HTML-like label styling (FONT, B, I, ...)

Hi,

I am struggling with styling of HTML-like label inside table. If I use style tags like , etc. then ouput line contains odd spacing (horizontal and vertical too). Please see attachments (First line is without any formating tag).

NOTE: In SVG format it is even more visible.

Is it bug or just wrong usage?

//EDIT: Added another example.

Thank you, Martin

AttachmentSize
graphInvalid.txt1.12 KB
dot.gif3.11 KB
graphInvalid-more.txt1.45 KB
invalid_rendered_svg.PNG78.19 KB

Shape of subgraphs, overlaping nodes.

Is there any way how to set "tab" shape for subgraphs (instead of default "box")?
How can I create overlaping nodes like this: 


if it is even possible with dot?

Thank you,
Martin

Sorry, there is no built-in

Sorry, there is no built-in mechanism at present for fancier subgraph or node shapes beyond the node shapes shown in http://www.graphviz.org/content/node-shapes. And one of the main aesthetics of dot is to prevent node overlap.

Depending on your requirement, it would be possible to achieve what you want with several passes. For example, you could replace these fancy nodes with a simple box of the right size and use that for layout. The second pass would replace these box nodes with two overlapping nodes. The final pass would be to use neato -n to do the edge routing.

I am not seeing any odd

I am not seeing any odd vertical spacing. Each line seems to have the same base line across it. Was there something particular that you are seeing?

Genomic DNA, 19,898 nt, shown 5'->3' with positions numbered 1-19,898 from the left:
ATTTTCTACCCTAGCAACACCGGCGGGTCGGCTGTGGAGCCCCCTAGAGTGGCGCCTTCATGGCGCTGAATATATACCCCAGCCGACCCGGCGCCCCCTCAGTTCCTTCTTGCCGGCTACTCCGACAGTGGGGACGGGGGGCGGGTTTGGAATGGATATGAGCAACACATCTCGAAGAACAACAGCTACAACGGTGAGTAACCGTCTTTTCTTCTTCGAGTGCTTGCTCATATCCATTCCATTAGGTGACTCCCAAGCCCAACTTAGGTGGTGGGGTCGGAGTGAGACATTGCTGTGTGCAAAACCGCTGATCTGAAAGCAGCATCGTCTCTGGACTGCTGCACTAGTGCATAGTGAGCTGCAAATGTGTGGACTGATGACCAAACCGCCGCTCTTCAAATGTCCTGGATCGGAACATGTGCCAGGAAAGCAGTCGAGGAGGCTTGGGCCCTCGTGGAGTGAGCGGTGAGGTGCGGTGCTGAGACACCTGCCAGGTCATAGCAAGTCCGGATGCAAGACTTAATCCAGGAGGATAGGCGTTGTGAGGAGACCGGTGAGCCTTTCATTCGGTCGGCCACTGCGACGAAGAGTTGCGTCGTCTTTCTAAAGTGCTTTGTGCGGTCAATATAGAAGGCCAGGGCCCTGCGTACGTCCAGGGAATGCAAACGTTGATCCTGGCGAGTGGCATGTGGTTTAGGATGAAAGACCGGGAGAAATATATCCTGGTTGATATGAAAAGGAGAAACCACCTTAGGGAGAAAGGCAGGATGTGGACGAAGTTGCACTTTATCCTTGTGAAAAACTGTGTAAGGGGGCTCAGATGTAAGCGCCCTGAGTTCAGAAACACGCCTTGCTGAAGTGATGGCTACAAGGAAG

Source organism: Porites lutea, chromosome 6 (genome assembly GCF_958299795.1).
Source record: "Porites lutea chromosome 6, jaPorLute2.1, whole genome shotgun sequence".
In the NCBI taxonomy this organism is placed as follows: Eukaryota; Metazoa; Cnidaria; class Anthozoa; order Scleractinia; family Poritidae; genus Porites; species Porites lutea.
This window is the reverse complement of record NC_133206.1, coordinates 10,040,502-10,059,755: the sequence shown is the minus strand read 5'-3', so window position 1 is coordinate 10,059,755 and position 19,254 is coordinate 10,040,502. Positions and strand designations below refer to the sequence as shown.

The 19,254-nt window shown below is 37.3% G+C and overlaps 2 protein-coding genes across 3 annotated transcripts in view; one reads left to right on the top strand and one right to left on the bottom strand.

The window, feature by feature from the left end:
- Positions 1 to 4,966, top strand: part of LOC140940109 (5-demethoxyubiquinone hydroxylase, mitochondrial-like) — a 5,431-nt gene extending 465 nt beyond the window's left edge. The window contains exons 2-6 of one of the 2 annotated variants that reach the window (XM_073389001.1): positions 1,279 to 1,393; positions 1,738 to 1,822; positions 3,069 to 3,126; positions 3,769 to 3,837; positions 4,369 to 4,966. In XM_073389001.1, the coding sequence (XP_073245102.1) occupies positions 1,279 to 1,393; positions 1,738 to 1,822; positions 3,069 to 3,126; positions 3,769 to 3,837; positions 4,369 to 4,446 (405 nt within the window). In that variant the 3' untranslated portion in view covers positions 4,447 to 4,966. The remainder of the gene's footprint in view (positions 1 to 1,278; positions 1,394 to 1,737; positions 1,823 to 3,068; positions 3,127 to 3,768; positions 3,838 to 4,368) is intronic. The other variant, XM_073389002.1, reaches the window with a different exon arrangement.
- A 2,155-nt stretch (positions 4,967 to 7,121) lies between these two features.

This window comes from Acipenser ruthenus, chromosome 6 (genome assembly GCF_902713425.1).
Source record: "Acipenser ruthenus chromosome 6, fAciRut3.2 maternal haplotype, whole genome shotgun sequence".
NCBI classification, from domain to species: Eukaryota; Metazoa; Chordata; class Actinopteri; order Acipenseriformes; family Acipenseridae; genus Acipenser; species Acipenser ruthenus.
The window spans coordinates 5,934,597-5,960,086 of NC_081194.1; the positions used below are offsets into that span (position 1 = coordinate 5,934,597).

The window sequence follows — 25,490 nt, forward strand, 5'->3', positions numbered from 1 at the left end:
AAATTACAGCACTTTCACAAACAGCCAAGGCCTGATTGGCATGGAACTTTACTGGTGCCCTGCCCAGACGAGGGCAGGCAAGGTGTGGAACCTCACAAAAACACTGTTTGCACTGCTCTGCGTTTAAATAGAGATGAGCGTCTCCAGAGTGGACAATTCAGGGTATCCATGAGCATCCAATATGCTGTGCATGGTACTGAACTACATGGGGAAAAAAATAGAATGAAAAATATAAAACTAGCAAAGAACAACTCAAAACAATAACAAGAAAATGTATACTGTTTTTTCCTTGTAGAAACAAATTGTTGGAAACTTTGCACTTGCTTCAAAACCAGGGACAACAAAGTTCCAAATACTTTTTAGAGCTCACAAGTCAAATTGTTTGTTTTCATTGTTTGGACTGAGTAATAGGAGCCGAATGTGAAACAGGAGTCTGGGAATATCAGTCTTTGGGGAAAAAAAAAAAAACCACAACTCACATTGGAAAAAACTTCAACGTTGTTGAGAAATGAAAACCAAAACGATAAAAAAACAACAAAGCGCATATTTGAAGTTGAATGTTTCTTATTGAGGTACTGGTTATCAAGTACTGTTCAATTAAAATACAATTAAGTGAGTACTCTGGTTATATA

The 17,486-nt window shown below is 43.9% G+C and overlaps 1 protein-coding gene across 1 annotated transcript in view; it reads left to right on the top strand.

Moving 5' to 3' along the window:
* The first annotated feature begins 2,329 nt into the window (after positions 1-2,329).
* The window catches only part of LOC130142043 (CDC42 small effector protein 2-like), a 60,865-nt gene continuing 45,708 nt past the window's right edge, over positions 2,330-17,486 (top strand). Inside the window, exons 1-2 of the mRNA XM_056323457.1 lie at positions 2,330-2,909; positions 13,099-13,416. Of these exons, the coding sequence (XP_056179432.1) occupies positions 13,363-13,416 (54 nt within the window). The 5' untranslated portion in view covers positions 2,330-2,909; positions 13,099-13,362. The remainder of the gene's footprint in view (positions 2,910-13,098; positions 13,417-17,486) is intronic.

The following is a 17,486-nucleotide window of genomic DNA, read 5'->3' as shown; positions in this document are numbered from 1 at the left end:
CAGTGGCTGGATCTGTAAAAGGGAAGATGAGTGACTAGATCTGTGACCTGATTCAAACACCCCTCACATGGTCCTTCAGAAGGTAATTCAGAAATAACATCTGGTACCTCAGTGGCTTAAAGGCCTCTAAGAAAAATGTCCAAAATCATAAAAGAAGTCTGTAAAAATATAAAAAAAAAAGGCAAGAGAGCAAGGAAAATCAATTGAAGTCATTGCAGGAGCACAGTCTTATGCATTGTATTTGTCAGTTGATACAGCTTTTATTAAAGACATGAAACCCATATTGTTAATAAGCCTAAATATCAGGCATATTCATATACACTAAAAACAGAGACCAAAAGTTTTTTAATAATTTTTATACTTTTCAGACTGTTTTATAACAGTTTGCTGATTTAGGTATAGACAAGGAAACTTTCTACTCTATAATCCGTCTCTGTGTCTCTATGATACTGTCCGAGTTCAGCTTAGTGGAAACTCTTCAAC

As for oddities in horizontal spacing, the two most egregious ones are the last two lines. This is due to the lack of a space after the colon. The other slight variations you are seeing are probably due to not processing the line as a whole. We rely on pango or svg to handle the style variations, and in each case, the string "Class" is started at the same horizontal position. So this is either a bug in pango or a misuse on our part. (It is easy to see that the left side of the underline and slash line up with the left side of Class in the unannotated version. The use of bold and italic probably cause a similar shift.) As I suggested, it would be interesting to pass the entire annotated line to pango/svg and see if the problem is resolved, since then it could handle kerning, spacing, etc.

Concerning svg, this format is very underspecified. When dot runs, it uses the font metrics for the fonts it has. When the output is viewed in an svg viewer, it may use totally different fonts, with unexpected results. The only way to avoid this for certain is to use -Tsvg:cairo, so the font glyphs are included in the svg output.

 

First post is edited with

First post is edited with further example (vertical and horizontal spacing is more visible). How can I test a possible pango/svg issue?

The vertical differences

The vertical differences appear to be something we are doing wrong in our code, in that the y coordinate used for # and for "attr" are different. I'll have to find out where this difference comes from. As for the horizontal differences, the question is why is there a difference between treating "attr: Class" as a unit vs. treating it as "attr: " and "Class" when specified as

attr: <FONT>Class</FONT>

In the second case, our code prints "attr: ", computes the width of "attr: ", and shifts the x position by that amount to print "Class". Either pango does some compaction in the first case, or we are misinterpreting how much to shift the x position.

For all of these, the cleanest solution may be to pack up an entire annotated line, or as much as possible, before passing it off to pango or svg.

By the way, the much larger shift in your svg example is probably due to the problem of the viewer using different fonts and font metrics than used by Graphviz. In particular, if I view the svg in inkscape, the later lines have Class shifted to the left of Class in the first line, while the svg in Chrome the later lines have Class shifted to the right.

When it could be solved? I

When it could be solved? I need correct visualising to my master thesis. Thank you, Martin

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